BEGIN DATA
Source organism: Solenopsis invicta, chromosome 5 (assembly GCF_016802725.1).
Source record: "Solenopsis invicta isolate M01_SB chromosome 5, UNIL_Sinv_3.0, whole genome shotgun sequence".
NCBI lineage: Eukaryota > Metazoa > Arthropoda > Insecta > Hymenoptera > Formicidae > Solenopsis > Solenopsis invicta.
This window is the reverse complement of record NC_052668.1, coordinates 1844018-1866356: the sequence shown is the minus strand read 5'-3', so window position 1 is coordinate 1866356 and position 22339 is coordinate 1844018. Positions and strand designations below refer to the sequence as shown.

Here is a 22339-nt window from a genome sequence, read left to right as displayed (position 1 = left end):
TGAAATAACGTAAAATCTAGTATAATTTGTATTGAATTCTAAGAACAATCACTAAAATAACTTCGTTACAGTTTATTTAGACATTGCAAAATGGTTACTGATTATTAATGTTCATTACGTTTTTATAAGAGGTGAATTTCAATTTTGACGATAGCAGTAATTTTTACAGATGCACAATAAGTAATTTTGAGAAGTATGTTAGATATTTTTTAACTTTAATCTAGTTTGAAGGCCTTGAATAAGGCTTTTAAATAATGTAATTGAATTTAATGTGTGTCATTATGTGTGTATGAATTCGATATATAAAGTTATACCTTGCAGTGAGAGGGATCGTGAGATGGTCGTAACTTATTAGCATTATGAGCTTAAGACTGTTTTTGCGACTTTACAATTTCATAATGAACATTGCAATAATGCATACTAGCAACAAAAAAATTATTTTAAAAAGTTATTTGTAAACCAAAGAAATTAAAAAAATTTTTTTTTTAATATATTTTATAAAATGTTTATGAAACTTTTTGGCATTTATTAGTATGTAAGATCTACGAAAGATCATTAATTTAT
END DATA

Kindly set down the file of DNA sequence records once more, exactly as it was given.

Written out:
Source organism: Solenopsis invicta, chromosome 5 (assembly GCF_016802725.1).
Source record: "Solenopsis invicta isolate M01_SB chromosome 5, UNIL_Sinv_3.0, whole genome shotgun sequence".
NCBI lineage: Eukaryota > Metazoa > Arthropoda > Insecta > Hymenoptera > Formicidae > Solenopsis > Solenopsis invicta.
This window is the reverse complement of record NC_052668.1, coordinates 1844018-1866356: the sequence shown is the minus strand read 5'-3', so window position 1 is coordinate 1866356 and position 22339 is coordinate 1844018. Positions and strand designations below refer to the sequence as shown.

Here is a 22339-nt window from a genome sequence, read left to right as displayed (position 1 = left end):
TGAAATAACGTAAAATCTAGTATAATTTGTATTGAATTCTAAGAACAATCACTAAAATAACTTCGTTACAGTTTATTTAGACATTGCAAAATGGTTACTGATTATTAATGTTCATTACGTTTTTATAAGAGGTGAATTTCAATTTTGACGATAGCAGTAATTTTTACAGATGCACAATAAGTAATTTTGAGAAGTATGTTAGATATTTTTTAACTTTAATCTAGTTTGAAGGCCTTGAATAAGGCTTTTAAATAATGTAATTGAATTTAATGTGTGTCATTATGTGTGTATGAATTCGATATATAAAGTTATACCTTGCAGTGAGAGGGATCGTGAGATGGTCGTAACTTATTAGCATTATGAGCTTAAGACTGTTTTTGCGACTTTACAATTTCATAATGAACATTGCAATAATGCATACTAGCAACAAAAAAATTATTTTAAAAAGTTATTTGTAAACCAAAGAAATTAAAAAAATTTTTTTTTTAATATATTTTATAAAATGTTTATGAAACTTTTTGGCATTTATTAGTATGTAAGATCTACGAAAGATCATTAATTTAT